Renting might be the best option for you until your credit improves. The amount of money that you'll be paying on interest alone might be too much to bear if your rate is high enough. Take a few years to work on your current debts and save a significant down payment.

Doing this can significantly change the quality of home that you'll be able to afford.

Mortgage Calculator

Using an online mortgage calculator can help you determine the kind of mortgage that you would be able to afford. You only need to plug in some personal information and the value of the home you'd like, and you'll have a rough estimate of the costs you'd be facing.

Things like interest and principal payments, property taxes, insurance, and other dues. There are a number of costs associated with owning a home as well.

Getting a grasp on those numbers is essential for a couple of reasons. First, it lets you know how much you would conceivably pay for your home. This lets you know if it's a possibility, as well as gives you a good idea of your monthly rates.

Second, understanding the potential costs should pose the question, "do I want to spend that much right now?" Just because you could buy a home doesn't mean you should, or even want to.

It's nice to have a little money left over to treat yourself with.

How to Buy Your First Home

The information above is by no means supposed to scare you out of buying a home. If you can comfortably afford a mortgage payment, buying a home is probably the best option for you.

The fees and dues don't hold as much weight when they don't consume most of your income. When the time comes to buy a home, here's how you should do it.

1. Work on Your Credit

As we mentioned before, getting your credit in check is essential to getting a good interest rate on your mortgage. While the change in interest may not seem significant at first, the amount of money that your rate effects becomes huge over a long period of time.

2. Start Saving a Down Payment

Check out a mortgage calculator and see what kind of home you'll be able to afford. Once you have a ballpark estimate of what you can pay, do your best to save at least 20 percent of that amount for a down payment.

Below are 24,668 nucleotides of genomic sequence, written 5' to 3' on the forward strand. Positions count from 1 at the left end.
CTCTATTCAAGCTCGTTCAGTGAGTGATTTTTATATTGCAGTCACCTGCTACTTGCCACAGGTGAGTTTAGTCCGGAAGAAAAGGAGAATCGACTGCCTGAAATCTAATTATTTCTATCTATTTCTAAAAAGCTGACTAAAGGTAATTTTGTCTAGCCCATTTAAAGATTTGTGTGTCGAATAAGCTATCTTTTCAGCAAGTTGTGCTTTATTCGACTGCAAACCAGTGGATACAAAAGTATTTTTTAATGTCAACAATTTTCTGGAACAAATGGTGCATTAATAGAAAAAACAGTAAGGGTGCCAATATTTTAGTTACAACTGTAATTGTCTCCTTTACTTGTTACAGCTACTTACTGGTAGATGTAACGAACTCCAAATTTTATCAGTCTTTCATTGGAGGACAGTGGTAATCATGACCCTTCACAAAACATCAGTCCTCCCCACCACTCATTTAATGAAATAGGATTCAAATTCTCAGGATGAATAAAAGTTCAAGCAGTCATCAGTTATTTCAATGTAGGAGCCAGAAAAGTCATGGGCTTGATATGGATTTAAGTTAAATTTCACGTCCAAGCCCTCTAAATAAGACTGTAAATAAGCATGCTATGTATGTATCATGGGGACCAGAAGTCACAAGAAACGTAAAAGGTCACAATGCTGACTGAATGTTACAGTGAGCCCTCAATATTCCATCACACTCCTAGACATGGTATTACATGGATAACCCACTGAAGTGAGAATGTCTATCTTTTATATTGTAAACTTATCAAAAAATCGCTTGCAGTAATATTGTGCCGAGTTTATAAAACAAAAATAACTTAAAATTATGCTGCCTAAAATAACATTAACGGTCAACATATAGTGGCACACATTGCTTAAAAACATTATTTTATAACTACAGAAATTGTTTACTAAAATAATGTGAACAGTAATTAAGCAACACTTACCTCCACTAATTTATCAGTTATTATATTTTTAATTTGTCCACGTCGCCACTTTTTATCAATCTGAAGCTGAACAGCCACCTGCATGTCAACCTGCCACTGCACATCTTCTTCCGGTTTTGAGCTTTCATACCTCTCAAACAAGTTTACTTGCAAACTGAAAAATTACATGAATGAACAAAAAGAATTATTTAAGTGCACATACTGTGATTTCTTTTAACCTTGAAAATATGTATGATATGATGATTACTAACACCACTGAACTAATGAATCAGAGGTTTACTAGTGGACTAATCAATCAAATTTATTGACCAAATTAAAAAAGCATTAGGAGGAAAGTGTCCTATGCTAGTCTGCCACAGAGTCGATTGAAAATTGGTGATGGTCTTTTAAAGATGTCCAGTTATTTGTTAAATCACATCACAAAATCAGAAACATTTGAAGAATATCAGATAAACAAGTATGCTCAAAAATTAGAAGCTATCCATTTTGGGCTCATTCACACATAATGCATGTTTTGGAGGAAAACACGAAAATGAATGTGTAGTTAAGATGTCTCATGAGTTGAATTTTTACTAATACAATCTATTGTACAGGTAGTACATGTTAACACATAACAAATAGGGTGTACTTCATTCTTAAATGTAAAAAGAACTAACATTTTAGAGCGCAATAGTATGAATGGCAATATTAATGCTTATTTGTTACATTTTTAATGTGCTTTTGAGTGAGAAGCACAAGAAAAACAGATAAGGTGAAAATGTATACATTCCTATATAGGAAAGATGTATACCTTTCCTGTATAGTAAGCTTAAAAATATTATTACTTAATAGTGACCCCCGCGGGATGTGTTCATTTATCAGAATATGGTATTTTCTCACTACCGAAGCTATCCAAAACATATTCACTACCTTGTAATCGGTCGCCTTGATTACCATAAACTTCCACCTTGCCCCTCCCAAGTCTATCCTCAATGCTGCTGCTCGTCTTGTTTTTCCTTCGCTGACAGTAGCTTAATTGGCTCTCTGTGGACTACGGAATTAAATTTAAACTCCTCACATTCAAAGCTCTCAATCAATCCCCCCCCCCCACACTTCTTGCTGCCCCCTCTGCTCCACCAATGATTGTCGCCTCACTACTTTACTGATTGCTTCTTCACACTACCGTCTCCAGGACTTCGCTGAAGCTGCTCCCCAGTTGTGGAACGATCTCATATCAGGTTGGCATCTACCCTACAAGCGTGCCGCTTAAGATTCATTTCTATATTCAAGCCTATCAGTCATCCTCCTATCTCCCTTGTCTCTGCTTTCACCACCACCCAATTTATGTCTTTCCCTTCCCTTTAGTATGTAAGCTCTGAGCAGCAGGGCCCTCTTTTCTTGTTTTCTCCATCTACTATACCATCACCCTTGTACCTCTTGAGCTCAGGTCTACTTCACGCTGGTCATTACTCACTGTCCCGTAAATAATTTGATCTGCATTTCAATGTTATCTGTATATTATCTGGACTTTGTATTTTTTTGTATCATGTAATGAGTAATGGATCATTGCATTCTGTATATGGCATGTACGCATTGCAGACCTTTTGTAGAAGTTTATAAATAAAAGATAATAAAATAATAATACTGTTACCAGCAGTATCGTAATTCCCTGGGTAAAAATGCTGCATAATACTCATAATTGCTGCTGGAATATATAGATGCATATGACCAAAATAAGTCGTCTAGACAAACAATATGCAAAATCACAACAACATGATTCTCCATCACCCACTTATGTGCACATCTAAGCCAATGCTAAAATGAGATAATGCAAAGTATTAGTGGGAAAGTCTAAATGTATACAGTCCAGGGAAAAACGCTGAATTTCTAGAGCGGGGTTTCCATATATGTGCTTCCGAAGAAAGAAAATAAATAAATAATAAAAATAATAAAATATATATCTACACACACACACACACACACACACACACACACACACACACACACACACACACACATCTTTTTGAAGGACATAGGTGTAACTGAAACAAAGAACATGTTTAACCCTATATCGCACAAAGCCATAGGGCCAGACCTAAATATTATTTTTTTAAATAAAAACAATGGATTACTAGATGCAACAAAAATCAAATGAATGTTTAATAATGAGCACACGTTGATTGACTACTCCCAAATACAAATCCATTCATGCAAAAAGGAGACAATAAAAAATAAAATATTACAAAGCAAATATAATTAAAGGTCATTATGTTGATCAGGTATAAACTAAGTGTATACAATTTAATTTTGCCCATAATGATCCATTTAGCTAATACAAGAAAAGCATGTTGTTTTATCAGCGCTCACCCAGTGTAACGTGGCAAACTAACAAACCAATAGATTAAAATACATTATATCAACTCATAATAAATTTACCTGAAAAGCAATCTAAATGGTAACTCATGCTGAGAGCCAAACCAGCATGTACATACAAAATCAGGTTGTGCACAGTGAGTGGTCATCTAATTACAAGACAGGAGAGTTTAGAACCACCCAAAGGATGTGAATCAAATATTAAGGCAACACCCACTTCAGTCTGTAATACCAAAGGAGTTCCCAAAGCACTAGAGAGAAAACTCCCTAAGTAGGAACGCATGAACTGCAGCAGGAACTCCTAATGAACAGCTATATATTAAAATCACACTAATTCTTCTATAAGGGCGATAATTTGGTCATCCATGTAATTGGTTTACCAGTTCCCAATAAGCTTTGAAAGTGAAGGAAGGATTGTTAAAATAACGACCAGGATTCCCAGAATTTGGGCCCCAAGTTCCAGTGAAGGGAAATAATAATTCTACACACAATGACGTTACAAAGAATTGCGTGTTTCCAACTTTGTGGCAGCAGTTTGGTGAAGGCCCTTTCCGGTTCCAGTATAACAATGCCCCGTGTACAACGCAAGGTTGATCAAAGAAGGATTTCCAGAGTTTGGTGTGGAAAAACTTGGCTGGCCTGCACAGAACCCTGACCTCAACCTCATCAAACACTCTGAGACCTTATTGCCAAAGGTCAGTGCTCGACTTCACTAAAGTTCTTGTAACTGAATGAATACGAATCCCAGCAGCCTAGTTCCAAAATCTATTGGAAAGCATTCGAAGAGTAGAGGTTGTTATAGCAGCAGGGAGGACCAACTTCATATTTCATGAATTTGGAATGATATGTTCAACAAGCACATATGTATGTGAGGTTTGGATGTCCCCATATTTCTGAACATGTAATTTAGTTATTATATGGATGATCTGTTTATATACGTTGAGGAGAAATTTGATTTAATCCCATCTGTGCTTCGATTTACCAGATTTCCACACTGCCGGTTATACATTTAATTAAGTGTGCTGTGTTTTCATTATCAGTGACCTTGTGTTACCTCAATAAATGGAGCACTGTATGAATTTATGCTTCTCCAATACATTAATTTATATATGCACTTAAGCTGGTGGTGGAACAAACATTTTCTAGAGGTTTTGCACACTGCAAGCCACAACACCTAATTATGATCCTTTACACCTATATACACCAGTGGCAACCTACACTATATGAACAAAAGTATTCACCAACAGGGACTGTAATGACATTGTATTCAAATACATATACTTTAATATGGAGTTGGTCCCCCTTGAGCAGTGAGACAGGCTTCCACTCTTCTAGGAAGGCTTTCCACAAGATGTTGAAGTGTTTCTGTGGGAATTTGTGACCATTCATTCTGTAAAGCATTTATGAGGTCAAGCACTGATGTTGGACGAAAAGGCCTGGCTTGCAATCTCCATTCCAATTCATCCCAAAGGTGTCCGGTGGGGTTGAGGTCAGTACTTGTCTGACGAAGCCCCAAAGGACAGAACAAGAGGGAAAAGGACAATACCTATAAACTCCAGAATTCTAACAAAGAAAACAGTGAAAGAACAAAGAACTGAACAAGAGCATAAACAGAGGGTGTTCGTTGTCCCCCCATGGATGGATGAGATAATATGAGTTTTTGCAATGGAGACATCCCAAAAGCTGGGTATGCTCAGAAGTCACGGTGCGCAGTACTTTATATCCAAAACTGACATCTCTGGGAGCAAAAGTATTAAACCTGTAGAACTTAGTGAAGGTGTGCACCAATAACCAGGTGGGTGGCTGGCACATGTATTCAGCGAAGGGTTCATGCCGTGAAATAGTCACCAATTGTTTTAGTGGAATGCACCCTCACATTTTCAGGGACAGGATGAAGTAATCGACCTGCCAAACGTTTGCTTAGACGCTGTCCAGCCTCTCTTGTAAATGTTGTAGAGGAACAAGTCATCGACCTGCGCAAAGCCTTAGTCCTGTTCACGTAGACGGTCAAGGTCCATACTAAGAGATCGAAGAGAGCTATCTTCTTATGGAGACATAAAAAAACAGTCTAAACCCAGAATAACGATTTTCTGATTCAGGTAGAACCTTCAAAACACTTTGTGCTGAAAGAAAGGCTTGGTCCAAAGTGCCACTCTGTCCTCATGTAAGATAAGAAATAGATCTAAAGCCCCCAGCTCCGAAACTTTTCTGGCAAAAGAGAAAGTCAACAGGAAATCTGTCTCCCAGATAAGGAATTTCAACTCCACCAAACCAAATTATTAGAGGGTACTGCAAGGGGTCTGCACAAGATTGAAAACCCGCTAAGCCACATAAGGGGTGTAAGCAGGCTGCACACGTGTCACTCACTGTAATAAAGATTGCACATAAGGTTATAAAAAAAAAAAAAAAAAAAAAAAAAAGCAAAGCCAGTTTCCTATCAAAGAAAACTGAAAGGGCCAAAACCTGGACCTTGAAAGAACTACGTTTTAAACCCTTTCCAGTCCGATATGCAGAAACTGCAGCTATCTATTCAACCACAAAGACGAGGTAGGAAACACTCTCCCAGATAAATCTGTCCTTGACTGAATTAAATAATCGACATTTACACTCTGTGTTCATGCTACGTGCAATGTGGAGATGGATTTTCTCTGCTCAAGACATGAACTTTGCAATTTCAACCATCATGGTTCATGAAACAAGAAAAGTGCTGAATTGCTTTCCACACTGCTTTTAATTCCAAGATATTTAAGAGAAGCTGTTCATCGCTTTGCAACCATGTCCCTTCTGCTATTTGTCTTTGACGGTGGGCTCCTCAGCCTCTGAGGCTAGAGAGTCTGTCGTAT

This will lower your monthly payments on the principal and the interest of your mortgage.

3. Get Pre-Approved

Pre-approval is a way for lenders to get an idea of whether or not you'll be able to afford your mortgage. Lenders need to know specific information about your finances in order to ensure that their investment in you isn't a bad one.

The things they look into are largely listed above. Things like debts, credit score, savings, and financial history are all important to these people. An important one is your debt to income ratio.

You can improve that ratio by taking out your credit card debts early. Any other non-essential debts that you have should be chipped away before getting pre-approved as well. There are such things as good debt, too.

Things like car payments, student loans, and other things that give value are considered good debts. Those are things that aren't necessarily going to harm your ability to be approved.

4. Find a House and Get a Mortgage!

If you're pre-approved, you can start looking at houses in your price range. This is a process, though, and you should be careful to understand what you're getting into.

Moves make us feel like we see a home and immediately know it's the one for us. In reality, you should look over the contract carefully, make sure that there are no glaring problems with the house, and look deeply into the community.

You want to make sure that you're going to be happy with the location, and that the decision you're making is the right one.

Need Help Finding a Home?

When you're thinking about how to buy your first home, you're not thinking about the nitty gritty details that real estate agents are paid to understand. You will probably need some help finding the right place for you.

There's a good deal of red tape and industry knowledge that is involved in buying and selling homes, and you shouldn't be responsible for understanding it. If you're interested in finding a new home, contact us and we'd be happy to help.

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Kyle Swanson

Kyle is the broker/co-owner at the Realty Edge Team. He founded the Realty Edge Team in 2011 along with Dan Kingsley. At age 26 he received the prestigious “30 under 30” award from the National As....